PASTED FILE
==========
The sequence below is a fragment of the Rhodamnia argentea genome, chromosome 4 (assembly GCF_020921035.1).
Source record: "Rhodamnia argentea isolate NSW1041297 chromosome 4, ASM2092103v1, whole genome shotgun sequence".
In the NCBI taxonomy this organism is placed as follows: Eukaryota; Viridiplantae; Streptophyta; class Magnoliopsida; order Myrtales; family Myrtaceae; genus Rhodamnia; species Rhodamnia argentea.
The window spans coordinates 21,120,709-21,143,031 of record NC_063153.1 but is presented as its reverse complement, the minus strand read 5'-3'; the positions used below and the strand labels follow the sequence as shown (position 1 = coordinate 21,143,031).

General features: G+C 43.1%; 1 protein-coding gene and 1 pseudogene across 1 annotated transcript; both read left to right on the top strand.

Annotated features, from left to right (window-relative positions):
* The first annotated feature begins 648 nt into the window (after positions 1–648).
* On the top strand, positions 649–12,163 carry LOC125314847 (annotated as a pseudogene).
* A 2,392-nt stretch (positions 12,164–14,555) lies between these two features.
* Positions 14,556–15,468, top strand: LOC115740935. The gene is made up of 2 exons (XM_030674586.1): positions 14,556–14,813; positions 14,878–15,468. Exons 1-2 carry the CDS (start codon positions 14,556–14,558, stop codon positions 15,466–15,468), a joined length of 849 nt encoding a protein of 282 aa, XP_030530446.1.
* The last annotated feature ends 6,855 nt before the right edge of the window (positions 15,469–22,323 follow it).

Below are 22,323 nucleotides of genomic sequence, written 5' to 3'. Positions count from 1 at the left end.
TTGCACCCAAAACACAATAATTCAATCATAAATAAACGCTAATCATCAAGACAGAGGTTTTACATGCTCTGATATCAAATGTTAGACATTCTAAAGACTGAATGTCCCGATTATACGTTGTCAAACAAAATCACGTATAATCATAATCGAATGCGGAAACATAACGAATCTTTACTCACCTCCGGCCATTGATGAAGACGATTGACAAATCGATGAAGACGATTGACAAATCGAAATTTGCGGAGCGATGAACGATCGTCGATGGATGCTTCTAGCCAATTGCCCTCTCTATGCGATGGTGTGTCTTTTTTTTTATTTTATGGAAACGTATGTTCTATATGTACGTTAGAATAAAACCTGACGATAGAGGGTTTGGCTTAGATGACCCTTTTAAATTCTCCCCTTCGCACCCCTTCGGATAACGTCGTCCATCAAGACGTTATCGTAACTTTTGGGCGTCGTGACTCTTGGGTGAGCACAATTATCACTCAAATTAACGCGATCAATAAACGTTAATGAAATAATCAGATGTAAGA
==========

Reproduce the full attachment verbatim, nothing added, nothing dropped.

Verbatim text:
The sequence below is a fragment of the Rhodamnia argentea genome, chromosome 4 (assembly GCF_020921035.1).
Source record: "Rhodamnia argentea isolate NSW1041297 chromosome 4, ASM2092103v1, whole genome shotgun sequence".
In the NCBI taxonomy this organism is placed as follows: Eukaryota; Viridiplantae; Streptophyta; class Magnoliopsida; order Myrtales; family Myrtaceae; genus Rhodamnia; species Rhodamnia argentea.
The window spans coordinates 21,120,709-21,143,031 of record NC_063153.1 but is presented as its reverse complement, the minus strand read 5'-3'; the positions used below and the strand labels follow the sequence as shown (position 1 = coordinate 21,143,031).

General features: G+C 43.1%; 1 protein-coding gene and 1 pseudogene across 1 annotated transcript; both read left to right on the top strand.

Annotated features, from left to right (window-relative positions):
* The first annotated feature begins 648 nt into the window (after positions 1–648).
* On the top strand, positions 649–12,163 carry LOC125314847 (annotated as a pseudogene).
* A 2,392-nt stretch (positions 12,164–14,555) lies between these two features.
* Positions 14,556–15,468, top strand: LOC115740935. The gene is made up of 2 exons (XM_030674586.1): positions 14,556–14,813; positions 14,878–15,468. Exons 1-2 carry the CDS (start codon positions 14,556–14,558, stop codon positions 15,466–15,468), a joined length of 849 nt encoding a protein of 282 aa, XP_030530446.1.
* The last annotated feature ends 6,855 nt before the right edge of the window (positions 15,469–22,323 follow it).

Below are 22,323 nucleotides of genomic sequence, written 5' to 3'. Positions count from 1 at the left end.
TTGCACCCAAAACACAATAATTCAATCATAAATAAACGCTAATCATCAAGACAGAGGTTTTACATGCTCTGATATCAAATGTTAGACATTCTAAAGACTGAATGTCCCGATTATACGTTGTCAAACAAAATCACGTATAATCATAATCGAATGCGGAAACATAACGAATCTTTACTCACCTCCGGCCATTGATGAAGACGATTGACAAATCGATGAAGACGATTGACAAATCGAAATTTGCGGAGCGATGAACGATCGTCGATGGATGCTTCTAGCCAATTGCCCTCTCTATGCGATGGTGTGTCTTTTTTTTTATTTTATGGAAACGTATGTTCTATATGTACGTTAGAATAAAACCTGACGATAGAGGGTTTGGCTTAGATGACCCTTTTAAATTCTCCCCTTCGCACCCCTTCGGATAACGTCGTCCATCAAGACGTTATCGTAACTTTTGGGCGTCGTGACTCTTGGGTGAGCACAATTATCACTCAAATTAACGCGATCAATAAACGTTAATGAAATAATCAGATGTAAGA